I Am a Quilter

My Adventures in Quilting

And bad mistakes, I’ve made a few.

And bad mistakes, I’ve made a few

I wanted to talk for a bit about mistakes I’ve made in the short while that I’ve been quilting.  I’m wishing that other beginning quilters will read this and have a big sigh of relief that, “OK, I’m not the only one”.  I know this is a bit of a long post, but hey, I said I’m a beginner and making mistakes is kinda what we do.

Obviously I’ve done things that make us all feel stupid.  Used the wrong thread color, forgotten to change feet, forgotten to drop or raise the feed dogs,  oh, and my personal favorite, I sewed it wrong sides together.  I’m going to skip those for now.  We will always make those mistakes. We are human after all…most of us.  These are mistakes that I have learned from and never plan on making again, maybe. Hopefully you can learn from my mistakes, identity with them, and laugh at them a little too.

Isn't this just beautiful...from the front.

Isn’t this just beautiful…from the front.

Blue Double Crossed aka Dos Equis aka Hot Mess

This quilt was a pain.  I don’t know why; the pattern looked so simple.   But I had so much trouble with it.  I think it was just a reflection of my lack of skills.  This was one of the first quilts I did when I started quilting again.  The white didn’t want to lay where it was supposed to lay.   The seams didn’t want to line up.  I knew nothing of fabric selection.  Ugh, it was a nightmare.   At some point, I just wanted it to be done.   This is the point I should have realized it.  This is the point at which epic failure entered my future.  I had finally gotten the top pieced and I painstakingly worked out where the details on the back would lay so that when I quilted the whole thing it would look good on both sides. I thought it would be awesome.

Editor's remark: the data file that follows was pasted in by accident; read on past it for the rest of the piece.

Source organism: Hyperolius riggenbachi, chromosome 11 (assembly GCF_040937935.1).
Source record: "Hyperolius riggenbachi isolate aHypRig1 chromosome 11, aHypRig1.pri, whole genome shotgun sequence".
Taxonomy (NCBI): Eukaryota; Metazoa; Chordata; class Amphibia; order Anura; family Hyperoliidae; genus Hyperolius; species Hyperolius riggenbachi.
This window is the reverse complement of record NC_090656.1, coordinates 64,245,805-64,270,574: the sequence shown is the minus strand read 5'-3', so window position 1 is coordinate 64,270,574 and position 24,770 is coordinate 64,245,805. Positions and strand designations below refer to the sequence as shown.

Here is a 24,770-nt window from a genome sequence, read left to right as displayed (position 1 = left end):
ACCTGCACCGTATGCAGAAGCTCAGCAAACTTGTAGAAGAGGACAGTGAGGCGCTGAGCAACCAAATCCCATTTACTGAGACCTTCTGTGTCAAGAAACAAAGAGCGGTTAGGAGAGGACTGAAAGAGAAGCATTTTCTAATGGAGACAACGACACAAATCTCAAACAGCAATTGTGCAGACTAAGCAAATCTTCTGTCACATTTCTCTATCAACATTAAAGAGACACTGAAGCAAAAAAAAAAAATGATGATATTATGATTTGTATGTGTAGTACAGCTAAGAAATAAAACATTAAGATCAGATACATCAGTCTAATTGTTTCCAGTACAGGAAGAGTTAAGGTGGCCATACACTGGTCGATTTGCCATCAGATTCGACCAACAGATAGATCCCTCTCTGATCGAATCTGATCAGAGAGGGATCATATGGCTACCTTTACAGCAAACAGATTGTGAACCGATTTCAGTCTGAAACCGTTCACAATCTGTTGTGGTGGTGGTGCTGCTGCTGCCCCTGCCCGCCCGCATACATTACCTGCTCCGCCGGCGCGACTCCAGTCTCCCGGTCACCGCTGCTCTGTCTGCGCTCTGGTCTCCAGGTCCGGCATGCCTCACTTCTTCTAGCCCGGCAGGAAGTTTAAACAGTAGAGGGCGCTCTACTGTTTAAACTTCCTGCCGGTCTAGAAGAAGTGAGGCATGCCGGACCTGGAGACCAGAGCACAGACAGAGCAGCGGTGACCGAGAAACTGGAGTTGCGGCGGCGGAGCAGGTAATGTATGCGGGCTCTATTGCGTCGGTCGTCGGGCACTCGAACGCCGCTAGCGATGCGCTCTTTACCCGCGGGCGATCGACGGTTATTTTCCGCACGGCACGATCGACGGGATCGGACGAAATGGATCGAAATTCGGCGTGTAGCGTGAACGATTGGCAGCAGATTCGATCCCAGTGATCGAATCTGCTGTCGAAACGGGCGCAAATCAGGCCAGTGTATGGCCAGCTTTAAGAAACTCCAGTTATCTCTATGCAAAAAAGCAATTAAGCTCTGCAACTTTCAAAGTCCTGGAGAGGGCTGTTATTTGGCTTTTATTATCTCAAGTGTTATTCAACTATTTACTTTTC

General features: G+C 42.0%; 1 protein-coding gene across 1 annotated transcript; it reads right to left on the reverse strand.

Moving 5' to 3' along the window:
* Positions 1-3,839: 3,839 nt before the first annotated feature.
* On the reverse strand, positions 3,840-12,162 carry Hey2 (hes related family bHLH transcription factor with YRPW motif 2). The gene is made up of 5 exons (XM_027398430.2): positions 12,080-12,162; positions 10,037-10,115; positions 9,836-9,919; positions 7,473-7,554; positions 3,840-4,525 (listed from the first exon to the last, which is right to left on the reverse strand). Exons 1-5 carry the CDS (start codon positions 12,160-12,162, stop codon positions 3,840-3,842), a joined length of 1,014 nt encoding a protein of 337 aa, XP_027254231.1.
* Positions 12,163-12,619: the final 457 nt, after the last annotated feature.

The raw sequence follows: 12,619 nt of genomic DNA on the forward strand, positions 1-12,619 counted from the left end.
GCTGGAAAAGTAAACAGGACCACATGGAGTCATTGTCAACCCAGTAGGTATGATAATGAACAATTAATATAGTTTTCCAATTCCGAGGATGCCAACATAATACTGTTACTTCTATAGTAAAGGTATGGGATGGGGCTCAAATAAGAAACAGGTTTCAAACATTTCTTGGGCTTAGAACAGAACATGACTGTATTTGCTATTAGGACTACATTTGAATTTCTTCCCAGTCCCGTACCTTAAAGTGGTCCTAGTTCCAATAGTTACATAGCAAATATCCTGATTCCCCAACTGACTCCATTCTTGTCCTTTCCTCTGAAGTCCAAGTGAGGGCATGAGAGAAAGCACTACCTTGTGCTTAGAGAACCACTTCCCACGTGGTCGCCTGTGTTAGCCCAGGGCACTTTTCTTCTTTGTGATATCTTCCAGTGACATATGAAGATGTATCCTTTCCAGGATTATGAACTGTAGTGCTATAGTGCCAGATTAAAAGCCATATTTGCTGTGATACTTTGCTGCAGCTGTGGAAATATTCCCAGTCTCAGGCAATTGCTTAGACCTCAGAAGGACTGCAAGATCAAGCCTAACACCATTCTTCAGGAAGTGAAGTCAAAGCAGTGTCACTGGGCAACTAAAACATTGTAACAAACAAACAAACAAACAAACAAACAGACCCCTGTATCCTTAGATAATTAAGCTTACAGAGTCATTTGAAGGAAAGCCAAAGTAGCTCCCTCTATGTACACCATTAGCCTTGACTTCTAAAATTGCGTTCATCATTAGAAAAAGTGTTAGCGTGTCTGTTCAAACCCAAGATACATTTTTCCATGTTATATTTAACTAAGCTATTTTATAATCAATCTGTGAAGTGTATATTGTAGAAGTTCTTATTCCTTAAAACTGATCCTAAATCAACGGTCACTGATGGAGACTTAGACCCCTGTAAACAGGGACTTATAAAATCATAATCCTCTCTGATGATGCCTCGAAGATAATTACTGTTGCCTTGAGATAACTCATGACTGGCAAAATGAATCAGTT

20140521_203701

I love how I succeeded in getting the desired rainbow effect with the pieces on the back and they lined up beautifully with the front. That was where the good fortune ended.

I pin basted it together making sure that the back lined up with the front.  My first mistake was basting it on carpet. I thought, “it will hurt my knees to baste it on linoleum”.  Plus, my apartment at the time was so tiny that there was nowhere else to lay the whole thing out. I should have done it on my table and just basted a portion at a time. That was lesson 1. Lesson 2 came during the quilting process, or rather, after it. When you are straight line quilting something, or any kind of quilting something, once you have a small section done, lay it out and check both sides.  I was so ignorantly confident in my pin basting that I didn’t even look at it until I had the whole thing done. The front looked good, but the back was absolutely atrocious.  It had pleats sewn in, baggy areas, nothing lined up properly. Goodness. I tried pulling some of the stitches and re-sewing it to minimize the damage, but it was way too late.  Lesson 3 is that I should elongate my stitch.  They came out so teeny-tiny that pulling them became futile.  Believe me, I tried.  Plus they made the front bunch, so any beauty that was left was marred by that factoid.

Pleat sewn in.

Pleat sewn in.

Super baggy back material

Super baggy back material

More pleats

More pleats

I keep this jacked up UFO folded up on my shelf to remind me to slow down and enjoy the process instead of just focusing on the end product.  Now, I don’t plan ahead so detailed, but I enjoy it all so much more.  I think of each step as a product, the top, the back, the quilting, the label, the actual finished product.  Too bad, too.  this was going to be really pretty.  Oh, and why is there a bit of binding on it.  I thought that if I just finished it, the messed up bits might not bother me so much.  My mind changed on that quickly.